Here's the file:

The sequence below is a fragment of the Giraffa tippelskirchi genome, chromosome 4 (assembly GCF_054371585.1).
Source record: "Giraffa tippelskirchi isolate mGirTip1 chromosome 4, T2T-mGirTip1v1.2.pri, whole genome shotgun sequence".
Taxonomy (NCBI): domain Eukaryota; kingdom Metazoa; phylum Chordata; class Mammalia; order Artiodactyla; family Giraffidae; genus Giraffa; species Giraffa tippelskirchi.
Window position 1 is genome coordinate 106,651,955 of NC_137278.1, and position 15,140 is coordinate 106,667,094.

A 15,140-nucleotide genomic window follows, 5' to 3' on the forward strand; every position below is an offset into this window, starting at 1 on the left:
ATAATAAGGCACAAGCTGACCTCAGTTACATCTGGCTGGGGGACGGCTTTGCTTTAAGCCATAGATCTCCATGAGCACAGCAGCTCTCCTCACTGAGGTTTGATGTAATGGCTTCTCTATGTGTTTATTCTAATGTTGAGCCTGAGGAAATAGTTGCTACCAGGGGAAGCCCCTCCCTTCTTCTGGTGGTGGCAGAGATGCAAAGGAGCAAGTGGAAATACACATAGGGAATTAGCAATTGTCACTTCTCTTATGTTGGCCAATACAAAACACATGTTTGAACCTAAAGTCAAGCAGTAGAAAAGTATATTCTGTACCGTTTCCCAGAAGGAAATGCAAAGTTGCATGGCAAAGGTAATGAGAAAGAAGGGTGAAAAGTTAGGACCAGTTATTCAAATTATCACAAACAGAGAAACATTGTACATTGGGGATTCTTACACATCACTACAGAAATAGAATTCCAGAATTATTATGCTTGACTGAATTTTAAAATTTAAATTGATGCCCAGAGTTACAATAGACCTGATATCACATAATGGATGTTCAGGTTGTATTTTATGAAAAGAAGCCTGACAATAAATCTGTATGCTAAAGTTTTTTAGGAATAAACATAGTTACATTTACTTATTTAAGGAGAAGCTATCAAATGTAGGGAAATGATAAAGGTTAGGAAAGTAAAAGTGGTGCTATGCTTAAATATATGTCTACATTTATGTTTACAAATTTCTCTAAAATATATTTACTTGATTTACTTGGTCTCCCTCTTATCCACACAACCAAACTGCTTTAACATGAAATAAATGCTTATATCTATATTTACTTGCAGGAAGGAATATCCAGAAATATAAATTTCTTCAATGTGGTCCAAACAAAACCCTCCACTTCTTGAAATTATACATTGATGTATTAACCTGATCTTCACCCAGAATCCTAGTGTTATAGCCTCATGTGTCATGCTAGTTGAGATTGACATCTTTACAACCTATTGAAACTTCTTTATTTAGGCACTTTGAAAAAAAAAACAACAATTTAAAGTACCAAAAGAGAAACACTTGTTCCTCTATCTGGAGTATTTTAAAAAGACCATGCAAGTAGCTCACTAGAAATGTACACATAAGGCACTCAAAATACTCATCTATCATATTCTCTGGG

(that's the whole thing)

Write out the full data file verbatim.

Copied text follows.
The sequence below is a fragment of the Giraffa tippelskirchi genome, chromosome 4 (assembly GCF_054371585.1).
Source record: "Giraffa tippelskirchi isolate mGirTip1 chromosome 4, T2T-mGirTip1v1.2.pri, whole genome shotgun sequence".
Taxonomy (NCBI): domain Eukaryota; kingdom Metazoa; phylum Chordata; class Mammalia; order Artiodactyla; family Giraffidae; genus Giraffa; species Giraffa tippelskirchi.
Window position 1 is genome coordinate 106,651,955 of NC_137278.1, and position 15,140 is coordinate 106,667,094.

A 15,140-nucleotide genomic window follows, 5' to 3' on the forward strand; every position below is an offset into this window, starting at 1 on the left:
ATAATAAGGCACAAGCTGACCTCAGTTACATCTGGCTGGGGGACGGCTTTGCTTTAAGCCATAGATCTCCATGAGCACAGCAGCTCTCCTCACTGAGGTTTGATGTAATGGCTTCTCTATGTGTTTATTCTAATGTTGAGCCTGAGGAAATAGTTGCTACCAGGGGAAGCCCCTCCCTTCTTCTGGTGGTGGCAGAGATGCAAAGGAGCAAGTGGAAATACACATAGGGAATTAGCAATTGTCACTTCTCTTATGTTGGCCAATACAAAACACATGTTTGAACCTAAAGTCAAGCAGTAGAAAAGTATATTCTGTACCGTTTCCCAGAAGGAAATGCAAAGTTGCATGGCAAAGGTAATGAGAAAGAAGGGTGAAAAGTTAGGACCAGTTATTCAAATTATCACAAACAGAGAAACATTGTACATTGGGGATTCTTACACATCACTACAGAAATAGAATTCCAGAATTATTATGCTTGACTGAATTTTAAAATTTAAATTGATGCCCAGAGTTACAATAGACCTGATATCACATAATGGATGTTCAGGTTGTATTTTATGAAAAGAAGCCTGACAATAAATCTGTATGCTAAAGTTTTTTAGGAATAAACATAGTTACATTTACTTATTTAAGGAGAAGCTATCAAATGTAGGGAAATGATAAAGGTTAGGAAAGTAAAAGTGGTGCTATGCTTAAATATATGTCTACATTTATGTTTACAAATTTCTCTAAAATATATTTACTTGATTTACTTGGTCTCCCTCTTATCCACACAACCAAACTGCTTTAACATGAAATAAATGCTTATATCTATATTTACTTGCAGGAAGGAATATCCAGAAATATAAATTTCTTCAATGTGGTCCAAACAAAACCCTCCACTTCTTGAAATTATACATTGATGTATTAACCTGATCTTCACCCAGAATCCTAGTGTTATAGCCTCATGTGTCATGCTAGTTGAGATTGACATCTTTACAACCTATTGAAACTTCTTTATTTAGGCACTTTGAAAAAAAAAACAACAATTTAAAGTACCAAAAGAGAAACACTTGTTCCTCTATCTGGAGTATTTTAAAAAGACCATGCAAGTAGCTCACTAGAAATGTACACATAAGGCACTCAAAATACTCATCTATCATATTCTCTGGG